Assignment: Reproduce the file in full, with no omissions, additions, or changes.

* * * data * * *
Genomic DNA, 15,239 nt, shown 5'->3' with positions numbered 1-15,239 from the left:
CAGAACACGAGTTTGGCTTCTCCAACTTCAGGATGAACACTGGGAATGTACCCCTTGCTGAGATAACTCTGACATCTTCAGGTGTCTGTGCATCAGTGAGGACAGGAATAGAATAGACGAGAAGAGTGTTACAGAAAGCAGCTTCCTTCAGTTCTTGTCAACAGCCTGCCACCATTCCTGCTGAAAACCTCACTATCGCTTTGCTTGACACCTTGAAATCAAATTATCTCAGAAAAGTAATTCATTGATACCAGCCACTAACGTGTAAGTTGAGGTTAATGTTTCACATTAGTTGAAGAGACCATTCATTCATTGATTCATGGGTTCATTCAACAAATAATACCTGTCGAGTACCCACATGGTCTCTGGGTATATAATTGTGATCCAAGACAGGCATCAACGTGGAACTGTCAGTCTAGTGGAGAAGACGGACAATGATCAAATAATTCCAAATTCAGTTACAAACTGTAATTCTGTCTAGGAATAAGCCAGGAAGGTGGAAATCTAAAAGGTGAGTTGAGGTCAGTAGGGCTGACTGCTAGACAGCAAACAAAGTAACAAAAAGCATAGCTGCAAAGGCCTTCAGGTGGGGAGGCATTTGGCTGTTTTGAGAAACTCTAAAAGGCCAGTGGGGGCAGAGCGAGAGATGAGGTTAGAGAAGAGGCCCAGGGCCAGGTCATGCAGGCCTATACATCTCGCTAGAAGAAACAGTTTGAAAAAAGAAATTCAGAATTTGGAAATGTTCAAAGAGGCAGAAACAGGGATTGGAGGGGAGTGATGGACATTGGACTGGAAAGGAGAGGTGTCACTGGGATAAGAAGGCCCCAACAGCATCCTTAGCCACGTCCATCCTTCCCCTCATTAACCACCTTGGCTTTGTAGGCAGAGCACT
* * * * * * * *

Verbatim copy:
Genomic DNA, 15,239 nt, shown 5'->3' with positions numbered 1-15,239 from the left:
CAGAACACGAGTTTGGCTTCTCCAACTTCAGGATGAACACTGGGAATGTACCCCTTGCTGAGATAACTCTGACATCTTCAGGTGTCTGTGCATCAGTGAGGACAGGAATAGAATAGACGAGAAGAGTGTTACAGAAAGCAGCTTCCTTCAGTTCTTGTCAACAGCCTGCCACCATTCCTGCTGAAAACCTCACTATCGCTTTGCTTGACACCTTGAAATCAAATTATCTCAGAAAAGTAATTCATTGATACCAGCCACTAACGTGTAAGTTGAGGTTAATGTTTCACATTAGTTGAAGAGACCATTCATTCATTGATTCATGGGTTCATTCAACAAATAATACCTGTCGAGTACCCACATGGTCTCTGGGTATATAATTGTGATCCAAGACAGGCATCAACGTGGAACTGTCAGTCTAGTGGAGAAGACGGACAATGATCAAATAATTCCAAATTCAGTTACAAACTGTAATTCTGTCTAGGAATAAGCCAGGAAGGTGGAAATCTAAAAGGTGAGTTGAGGTCAGTAGGGCTGACTGCTAGACAGCAAACAAAGTAACAAAAAGCATAGCTGCAAAGGCCTTCAGGTGGGGAGGCATTTGGCTGTTTTGAGAAACTCTAAAAGGCCAGTGGGGGCAGAGCGAGAGATGAGGTTAGAGAAGAGGCCCAGGGCCAGGTCATGCAGGCCTATACATCTCGCTAGAAGAAACAGTTTGAAAAAAGAAATTCAGAATTTGGAAATGTTCAAAGAGGCAGAAACAGGGATTGGAGGGGAGTGATGGACATTGGACTGGAAAGGAGAGGTGTCACTGGGATAAGAAGGCCCCAACAGCATCCTTAGCCACGTCCATCCTTCCCCTCATTAACCACCTTGGCTTTGTAGGCAGAGCACT